Sathima Bea Benjamin is a 76 year-old South African vocalist and composer that was born in Johannesburg, South Africa in 1936. A simple Google search on this woman would reveal to you that she recorded the first jazz LP in South Africa’s history during the year 1959. Sathima was influenced by many jazz musicians of her day, but no other artist was as influential or important to her career than Duke Ellington.
Sathima met Ellington while he was in Zurich in 1963. She watched from the wings during his band’s performance, and waited until the concert ended to approach him. The idea behind her advancement was to pitch her husband’s band to Ellington as they were playing a show at the famous Club Africana that same night, but what happened instead became history.
Duke agreed to hear her husband’s band under one condition, that she would sing for him first. After she met the conditions of the agreement, Duke liked what he heard so much that he had Sathima flown out to Paris to record an album with him. What came of this recording session was never released, presumed to be lost, and was maintained largely to be a mystery until 1996, when the recording session was released by the engineer behind it, Gerhard Lerner. The session titled, A Morning in Paris, can be found on iTunes now, and features Benjamin performing with a wide variety of influential jazz musicians of her time.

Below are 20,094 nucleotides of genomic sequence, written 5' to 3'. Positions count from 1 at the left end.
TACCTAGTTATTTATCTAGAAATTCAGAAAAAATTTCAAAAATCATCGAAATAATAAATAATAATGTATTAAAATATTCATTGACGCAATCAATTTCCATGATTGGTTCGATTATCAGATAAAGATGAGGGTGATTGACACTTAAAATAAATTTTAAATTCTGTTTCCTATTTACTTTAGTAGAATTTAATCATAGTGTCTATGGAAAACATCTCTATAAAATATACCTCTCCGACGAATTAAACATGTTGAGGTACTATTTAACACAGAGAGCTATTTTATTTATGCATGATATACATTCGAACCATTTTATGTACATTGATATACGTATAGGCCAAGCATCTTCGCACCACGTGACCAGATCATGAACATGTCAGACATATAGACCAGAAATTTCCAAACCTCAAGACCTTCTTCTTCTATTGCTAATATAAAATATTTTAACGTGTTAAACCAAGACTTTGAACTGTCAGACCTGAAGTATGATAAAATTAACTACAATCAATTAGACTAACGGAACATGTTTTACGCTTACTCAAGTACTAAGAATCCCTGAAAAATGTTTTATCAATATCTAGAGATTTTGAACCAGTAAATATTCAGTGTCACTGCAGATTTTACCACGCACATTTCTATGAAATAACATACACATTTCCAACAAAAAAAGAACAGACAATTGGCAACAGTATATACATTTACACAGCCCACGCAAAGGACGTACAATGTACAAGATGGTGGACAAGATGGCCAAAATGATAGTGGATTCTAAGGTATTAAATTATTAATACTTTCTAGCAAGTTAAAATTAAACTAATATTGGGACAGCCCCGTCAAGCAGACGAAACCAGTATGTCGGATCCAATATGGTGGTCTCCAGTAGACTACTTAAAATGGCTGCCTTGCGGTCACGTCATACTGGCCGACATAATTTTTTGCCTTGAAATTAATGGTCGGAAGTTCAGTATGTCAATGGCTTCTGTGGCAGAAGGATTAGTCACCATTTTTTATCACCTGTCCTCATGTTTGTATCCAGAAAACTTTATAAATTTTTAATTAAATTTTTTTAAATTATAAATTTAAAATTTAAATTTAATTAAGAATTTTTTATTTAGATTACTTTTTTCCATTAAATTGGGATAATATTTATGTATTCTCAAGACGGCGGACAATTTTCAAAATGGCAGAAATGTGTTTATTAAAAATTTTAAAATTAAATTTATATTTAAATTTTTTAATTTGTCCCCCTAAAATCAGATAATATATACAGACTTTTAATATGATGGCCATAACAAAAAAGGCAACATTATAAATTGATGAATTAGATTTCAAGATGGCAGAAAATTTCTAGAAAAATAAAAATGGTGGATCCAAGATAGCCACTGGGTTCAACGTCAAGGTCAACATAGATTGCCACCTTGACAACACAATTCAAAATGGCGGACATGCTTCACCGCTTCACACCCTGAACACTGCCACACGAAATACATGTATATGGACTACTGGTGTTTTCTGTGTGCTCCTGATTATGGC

One of the highlights of the album is the heart-melting track, “Solitude,” which perfectly depicts the mental state of someone who has lost a lover, and takes you on a sorrowful journey that you’re glad only lasts three and a half minutes. Sathima delivers a stunning performance, using great passion and intensity that is only made more heartbreakingly sad when placed over the despondent atmosphere created by the faint drums and piano. All of our youth should take note; this is how you do sorrow.[youtube http://www.youtube.com/watch?v=raZdmhld-JM]